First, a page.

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[dis-puh-zes] /ˌdɪs pəˈzɛs/
verb (used with object)
to put (a person) out of possession, especially of real property; oust.
to banish.
to abandon ownership of (a building), especially as a bad investment:
Landlords have dispossessed many old tenement buildings.
Origin of dispossess
1425-75; dis-1 + possess; replacing Middle English disposseden, equivalent to dis-1 + posseden (< Old French posseder) < Latin possidēre; see possess
Related forms
dispossession, noun
dispossessor, noun
[dis-puh-zes-uh-ree] /ˌdɪs pəˈzɛs ə ri/ (Show IPA),
1. See strip1 . Unabridged
Based on the Random House Dictionary, © Random House, Inc. 2018.
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Examples from the Web for dispossess
Historical Examples
  • But she could not dispossess herself of the belief that he was guilty.

    Henry Dunbar M. E. Braddon
  • "You, personally, began this dispossess action," said Mr. Stanley.

    The Young Treasure Hunter Frank V. Webster
  • They had a fascination for her, and she could not dispossess her mind of the thought that she had seen them before.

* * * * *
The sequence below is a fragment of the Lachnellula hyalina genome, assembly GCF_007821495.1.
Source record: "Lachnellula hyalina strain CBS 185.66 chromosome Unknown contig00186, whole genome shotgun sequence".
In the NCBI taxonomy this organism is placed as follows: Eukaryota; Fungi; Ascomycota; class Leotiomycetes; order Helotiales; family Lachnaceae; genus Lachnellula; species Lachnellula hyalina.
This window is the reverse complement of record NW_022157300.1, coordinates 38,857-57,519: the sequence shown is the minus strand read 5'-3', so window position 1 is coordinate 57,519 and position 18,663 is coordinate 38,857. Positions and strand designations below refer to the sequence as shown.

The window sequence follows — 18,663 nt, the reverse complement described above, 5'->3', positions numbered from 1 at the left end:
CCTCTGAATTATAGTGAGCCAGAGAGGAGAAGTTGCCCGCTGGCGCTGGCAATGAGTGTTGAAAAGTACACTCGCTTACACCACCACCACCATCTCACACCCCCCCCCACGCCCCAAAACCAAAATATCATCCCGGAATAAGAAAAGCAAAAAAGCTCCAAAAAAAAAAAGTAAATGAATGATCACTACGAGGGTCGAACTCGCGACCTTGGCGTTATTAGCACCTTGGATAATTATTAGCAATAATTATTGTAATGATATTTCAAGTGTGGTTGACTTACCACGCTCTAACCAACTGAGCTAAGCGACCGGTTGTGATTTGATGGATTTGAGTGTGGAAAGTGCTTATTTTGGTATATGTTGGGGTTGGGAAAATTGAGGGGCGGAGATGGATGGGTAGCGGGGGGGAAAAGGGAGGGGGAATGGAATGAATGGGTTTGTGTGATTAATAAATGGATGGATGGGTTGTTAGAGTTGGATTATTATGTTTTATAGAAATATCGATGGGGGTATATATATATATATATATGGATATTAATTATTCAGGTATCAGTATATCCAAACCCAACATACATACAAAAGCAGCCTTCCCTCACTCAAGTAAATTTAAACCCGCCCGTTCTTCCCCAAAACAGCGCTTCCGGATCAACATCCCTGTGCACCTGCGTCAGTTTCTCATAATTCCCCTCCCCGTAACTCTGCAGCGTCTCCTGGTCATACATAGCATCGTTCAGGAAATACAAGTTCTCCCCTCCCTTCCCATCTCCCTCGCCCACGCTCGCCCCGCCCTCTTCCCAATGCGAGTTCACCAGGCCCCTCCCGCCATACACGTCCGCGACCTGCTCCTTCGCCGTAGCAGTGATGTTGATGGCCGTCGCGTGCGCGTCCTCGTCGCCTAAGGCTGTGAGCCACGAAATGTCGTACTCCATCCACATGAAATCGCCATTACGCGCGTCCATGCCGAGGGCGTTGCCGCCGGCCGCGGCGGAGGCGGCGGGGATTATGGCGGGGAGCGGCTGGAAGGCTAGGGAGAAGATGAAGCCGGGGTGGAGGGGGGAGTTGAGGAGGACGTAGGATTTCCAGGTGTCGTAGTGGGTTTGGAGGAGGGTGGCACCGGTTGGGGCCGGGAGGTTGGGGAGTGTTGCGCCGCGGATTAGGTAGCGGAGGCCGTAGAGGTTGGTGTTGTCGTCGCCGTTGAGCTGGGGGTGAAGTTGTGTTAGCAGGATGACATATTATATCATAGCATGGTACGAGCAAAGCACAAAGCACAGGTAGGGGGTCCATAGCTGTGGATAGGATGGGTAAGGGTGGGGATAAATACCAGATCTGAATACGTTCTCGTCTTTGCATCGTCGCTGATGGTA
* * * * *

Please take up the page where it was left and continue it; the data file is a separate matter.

Peak's Island Ford Paul
  • If he finds I have the right to continue in the farm, he would not wish to dispossess me.

    The Rival Crusoes W.H.G. Kingston
  • Finally, it occurred to me to dispossess the dog and take his place beneath the bush.

    The Dawn of Reason James Weir
  • They are the sons of those who have often tried to dispossess you of your lands.

    Hendricks the Hunter W.H.G. Kingston
  • Help pick up Pierre's coffin and carry it, when he was about to dispossess Pierre's son?

    Shaman Robert Shea
  • So he said, 'And is it known to ye how to dispossess the wearer of his burden?'

  • I could not dispossess her of it, even after uttering the word 'duel' I know not how often.

  • Probably at no period did he aspire after supremacy, or expect to dispossess Cecil.

    Sir Walter Ralegh William Stebbing
British Dictionary definitions for dispossess


(transitive) to take away possession of something, esp property; expel
Derived Forms
dispossession, noun
dispossessor, noun
dispossessory, adjective
Collins English Dictionary - Complete & Unabridged 2012 Digital Edition
© William Collins Sons & Co. Ltd. 1979, 1986 © HarperCollins
Publishers 1998, 2000, 2003, 2005, 2006, 2007, 2009, 2012
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Word Origin and History for dispossess

late 15c., from Old French despossesser "to dispossess," from des- (see dis-) + possesser (see possess). Related: Dispossessed; dispossessing.

Online Etymology Dictionary, © 2010 Douglas Harper
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